Depression, which had been a major issue for 11 patients, became a non severe issue for the whole group but four patients. Unfortunately, one of the patients in whom suicidality had been a persistent issue, failed to respond to treatment with Metformin, and severe depression and an inability to cope with life and work remained.

Sartorius score (See Tables 1–3)

Eighteen patients had clinically improved with an average reduction in Sartorius score of 12.7. In seven patients the improvement was significant, with reduction of the Sartorius Score of 50% or more.

Seven patients (28%) had no response.

DLQI (See Tables 4–6)

Table 5. T-test for dependent samples (DLQI)
VariableMeanMinimumMaximumStandard deviationDifferenceStandard deviation difference P
  1. Marked differences are significant at P < 0.05000.

Time 015.00007.00025.0004.95810.000000.0000001.000000
Time 12 Weeks10.08000.00022.0005.95764.920004.6180800.0017
Time 24 Weeks7.652171.00025.0007.11987.608704.7743550.000009
Table 6. DLQI trend at time 0, week 12 and week 24.Thumbnail image of

Nineteen patients improved, with an average reduction in DLQI = 7.6.

The improvement was quite significant in sixteen patients (64%).

Number of work days lost reduced from 1.5 to virtually zero (0.4).

Depression, previously ranked as ‘severe’ for 11 patients, became non-severe for all except four patients.

Discussion

HS is a chronic disease which impacts on patients both physically and psychologically. Current treatment options, both medical and surgical, do not assure complete recovery, and relapse is common. In early 2004 we began analyzing cases under our care in order to improve treatment. The patients were almost entirely female with the majority of them being overweight, which suggested to us that the sex hormone balance could have been a possible treatment target.

Further observations from this series indicated that there were a disproportionate number of patients suffering from low glucose tolerance, frank diabetes and PCOS.

The link between HS and PCOS has been well established, with some authors even supporting the view that all female patients presenting with HS should be evaluated for underlying PCOS and insulin resistance. Recent literature also advocates that hormonal manipulation should be attempted in all women presenting with PCOS. After it was demonstrated that hyperinsulinaemia is a fundamental disturbance in PCOS, the use of insulin-sensitizing drugs such as Metformin was introduced, and is now considered the first choice of drug for patients affected with this condition, either alone or as an adjunct to other treatments.44–46

A literature search also showed that antiandrogen therapy was superior to oral antibiotic therapy (55% vs. 26%)8,47 in treating HS. Cyproterone acetate has had a degree of success in some cases but in our experience however, even with some notable successes, the results of Cyproterone acetate therapy were invariably below expectations.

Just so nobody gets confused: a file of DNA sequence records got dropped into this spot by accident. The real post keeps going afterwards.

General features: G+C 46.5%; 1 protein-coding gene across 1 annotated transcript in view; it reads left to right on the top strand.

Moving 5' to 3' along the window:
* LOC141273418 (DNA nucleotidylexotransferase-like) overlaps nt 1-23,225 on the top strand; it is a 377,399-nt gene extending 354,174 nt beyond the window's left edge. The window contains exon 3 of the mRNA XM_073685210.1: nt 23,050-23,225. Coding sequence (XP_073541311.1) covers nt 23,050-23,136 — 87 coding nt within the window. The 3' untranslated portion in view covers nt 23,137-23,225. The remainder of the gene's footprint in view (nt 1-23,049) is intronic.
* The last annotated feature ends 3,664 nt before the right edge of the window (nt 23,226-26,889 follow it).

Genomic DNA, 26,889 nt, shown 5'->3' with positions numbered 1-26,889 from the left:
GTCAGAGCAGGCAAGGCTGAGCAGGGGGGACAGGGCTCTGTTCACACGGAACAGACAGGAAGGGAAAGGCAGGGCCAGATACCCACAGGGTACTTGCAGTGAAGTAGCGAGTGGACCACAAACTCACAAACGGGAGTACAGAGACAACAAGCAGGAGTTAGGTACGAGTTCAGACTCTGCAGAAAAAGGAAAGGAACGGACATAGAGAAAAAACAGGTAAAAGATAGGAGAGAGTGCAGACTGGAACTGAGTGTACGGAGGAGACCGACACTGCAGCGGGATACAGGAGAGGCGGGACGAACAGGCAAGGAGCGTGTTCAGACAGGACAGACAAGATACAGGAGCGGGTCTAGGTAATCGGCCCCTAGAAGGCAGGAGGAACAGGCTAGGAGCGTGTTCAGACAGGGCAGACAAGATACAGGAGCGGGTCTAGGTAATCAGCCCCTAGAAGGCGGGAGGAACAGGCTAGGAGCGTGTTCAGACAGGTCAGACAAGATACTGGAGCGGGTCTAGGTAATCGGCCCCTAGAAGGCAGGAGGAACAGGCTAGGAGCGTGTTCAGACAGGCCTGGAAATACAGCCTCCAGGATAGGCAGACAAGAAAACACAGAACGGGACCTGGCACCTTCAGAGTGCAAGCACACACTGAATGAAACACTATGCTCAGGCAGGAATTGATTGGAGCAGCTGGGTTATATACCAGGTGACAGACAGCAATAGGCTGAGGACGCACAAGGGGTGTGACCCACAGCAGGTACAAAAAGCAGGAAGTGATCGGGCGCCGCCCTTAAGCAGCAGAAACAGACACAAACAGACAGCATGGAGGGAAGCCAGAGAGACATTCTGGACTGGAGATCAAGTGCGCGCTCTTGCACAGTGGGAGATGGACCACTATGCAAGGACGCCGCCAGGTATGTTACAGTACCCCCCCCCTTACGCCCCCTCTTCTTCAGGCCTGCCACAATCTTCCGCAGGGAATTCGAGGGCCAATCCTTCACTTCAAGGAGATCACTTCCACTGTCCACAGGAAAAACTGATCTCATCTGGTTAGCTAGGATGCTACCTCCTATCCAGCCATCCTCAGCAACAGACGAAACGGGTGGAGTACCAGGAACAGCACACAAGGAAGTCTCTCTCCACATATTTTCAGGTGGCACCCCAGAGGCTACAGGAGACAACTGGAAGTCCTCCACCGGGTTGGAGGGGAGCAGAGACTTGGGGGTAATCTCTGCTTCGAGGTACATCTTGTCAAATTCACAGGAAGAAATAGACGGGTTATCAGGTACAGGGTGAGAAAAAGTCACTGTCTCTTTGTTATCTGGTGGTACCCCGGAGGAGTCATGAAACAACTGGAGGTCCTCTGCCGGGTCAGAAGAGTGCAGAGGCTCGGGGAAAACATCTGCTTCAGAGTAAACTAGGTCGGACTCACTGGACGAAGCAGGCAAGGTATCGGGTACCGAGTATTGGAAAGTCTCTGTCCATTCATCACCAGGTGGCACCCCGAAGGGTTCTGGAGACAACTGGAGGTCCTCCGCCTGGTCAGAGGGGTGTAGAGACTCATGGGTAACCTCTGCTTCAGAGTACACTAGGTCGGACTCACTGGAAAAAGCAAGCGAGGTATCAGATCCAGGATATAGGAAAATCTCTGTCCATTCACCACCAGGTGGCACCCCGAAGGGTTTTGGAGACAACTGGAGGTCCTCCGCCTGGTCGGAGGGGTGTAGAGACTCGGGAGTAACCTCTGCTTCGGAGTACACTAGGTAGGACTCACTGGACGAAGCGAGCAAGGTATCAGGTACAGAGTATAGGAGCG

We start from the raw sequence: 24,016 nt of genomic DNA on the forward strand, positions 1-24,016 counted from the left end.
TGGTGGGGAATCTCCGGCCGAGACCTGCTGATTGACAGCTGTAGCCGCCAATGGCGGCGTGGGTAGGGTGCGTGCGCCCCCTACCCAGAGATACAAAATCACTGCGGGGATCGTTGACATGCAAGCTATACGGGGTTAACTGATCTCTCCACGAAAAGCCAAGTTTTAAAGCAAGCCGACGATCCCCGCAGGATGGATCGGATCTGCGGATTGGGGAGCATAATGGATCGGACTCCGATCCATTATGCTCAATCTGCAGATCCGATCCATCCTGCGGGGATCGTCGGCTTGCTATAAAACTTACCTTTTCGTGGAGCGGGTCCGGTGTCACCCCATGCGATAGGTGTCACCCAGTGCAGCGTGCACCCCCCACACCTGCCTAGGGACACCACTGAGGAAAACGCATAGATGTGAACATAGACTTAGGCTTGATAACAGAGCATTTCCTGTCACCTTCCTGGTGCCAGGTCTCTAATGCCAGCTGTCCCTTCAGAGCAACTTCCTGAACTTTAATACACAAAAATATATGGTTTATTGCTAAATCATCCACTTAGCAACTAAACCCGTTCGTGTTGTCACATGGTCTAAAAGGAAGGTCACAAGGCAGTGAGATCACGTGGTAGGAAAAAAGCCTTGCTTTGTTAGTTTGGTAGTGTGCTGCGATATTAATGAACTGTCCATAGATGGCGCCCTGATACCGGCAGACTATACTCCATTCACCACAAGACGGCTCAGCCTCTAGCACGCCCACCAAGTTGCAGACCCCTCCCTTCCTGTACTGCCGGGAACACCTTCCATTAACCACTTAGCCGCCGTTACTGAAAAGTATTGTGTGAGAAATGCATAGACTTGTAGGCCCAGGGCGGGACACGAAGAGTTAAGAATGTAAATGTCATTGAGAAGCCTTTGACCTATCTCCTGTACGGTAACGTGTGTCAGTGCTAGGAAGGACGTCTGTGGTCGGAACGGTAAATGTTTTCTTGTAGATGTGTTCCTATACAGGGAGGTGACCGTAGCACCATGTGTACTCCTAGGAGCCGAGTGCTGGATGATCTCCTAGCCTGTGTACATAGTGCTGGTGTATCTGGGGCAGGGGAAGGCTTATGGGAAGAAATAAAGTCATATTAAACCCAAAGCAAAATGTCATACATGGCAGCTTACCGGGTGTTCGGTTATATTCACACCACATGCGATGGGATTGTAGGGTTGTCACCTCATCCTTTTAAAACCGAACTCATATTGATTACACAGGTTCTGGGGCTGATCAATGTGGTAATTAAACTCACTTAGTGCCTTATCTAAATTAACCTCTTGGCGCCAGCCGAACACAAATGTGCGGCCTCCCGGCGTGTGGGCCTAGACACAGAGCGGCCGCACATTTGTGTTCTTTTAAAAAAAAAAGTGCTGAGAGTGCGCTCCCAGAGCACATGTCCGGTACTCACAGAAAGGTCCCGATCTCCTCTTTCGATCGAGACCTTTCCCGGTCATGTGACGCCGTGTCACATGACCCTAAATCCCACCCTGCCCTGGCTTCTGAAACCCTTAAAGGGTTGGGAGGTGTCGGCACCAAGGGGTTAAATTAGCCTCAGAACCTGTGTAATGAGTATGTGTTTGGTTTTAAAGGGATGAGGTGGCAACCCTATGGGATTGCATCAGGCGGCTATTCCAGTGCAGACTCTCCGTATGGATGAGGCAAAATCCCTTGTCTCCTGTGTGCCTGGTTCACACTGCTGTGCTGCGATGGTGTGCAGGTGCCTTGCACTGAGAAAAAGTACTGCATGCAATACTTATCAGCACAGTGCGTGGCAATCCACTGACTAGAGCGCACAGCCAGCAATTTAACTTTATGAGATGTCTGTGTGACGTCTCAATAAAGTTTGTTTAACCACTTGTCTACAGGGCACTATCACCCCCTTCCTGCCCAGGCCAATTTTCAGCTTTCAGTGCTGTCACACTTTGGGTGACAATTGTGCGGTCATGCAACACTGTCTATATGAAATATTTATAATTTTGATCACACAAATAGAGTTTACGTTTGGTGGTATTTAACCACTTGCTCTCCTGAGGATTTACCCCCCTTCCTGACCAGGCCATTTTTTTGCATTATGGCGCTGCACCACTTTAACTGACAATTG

In light of these considerations, we thought it very likely that Metformin could have a role to play in the treatment of HS: Metformin improves glucose utilization, both in lowering its level and by increasing receptor sensitivity. The anti-androgenic properties of Metformin have long been established, and androgens imbalance have been found to be a contributory factor to HS (see ante).

Metformin is now the first line treatment for restoring cyclicity and ovulation in women with polycystic ovarian syndrome,48,49 the accompanying improvement in glucose utilization may also play a part in ameliorating the symptoms in HS.

In our view Metformin provides a new option for the treatment of HS that may represent a new approach. The mechanism as to how Metformin operates in the treatment of HS is not entirely clear and studies are still needed, but it may be that it works through two pathways. The first is through its anti-androgenic effect, thus influencing expression of the genes possibly involved in this condition and the second might be through lowering the insulin resistance that is usually present in some patients with HS.

Metformin induced a remission of the disease in the sense that if pustules were still present, they were less numerous, less severe and less debilitating. The disease was also not as painful with improvement to quality of life and the majority of patients continued on the treatment well past the time of the trial. The majority of the patients reported that, although the condition was still present, it was more tolerable, and not as debilitating as before.

Very importantly no significant adverse effects were recorded and blood tests regularly taken during the trial period have remained within the normal range for all patients. Only minor gastrointestinal disturbances at the beginning of treatment were recorded. Even patients who did not enroll in the study because of their difficulties in attending appointments (and who remained inconsistent with their follow-up attendances) continued using Metformin which was prescribed by their GPs.

Conclusion

Metformin helps control HS with minimal or null side effects and good patient compliance. Based on our results we think that this treatment is a good alternative to current treatments such as high dose, long term antibiotics. Larger trials to further evaluate the benefits are indicated.

Ancillary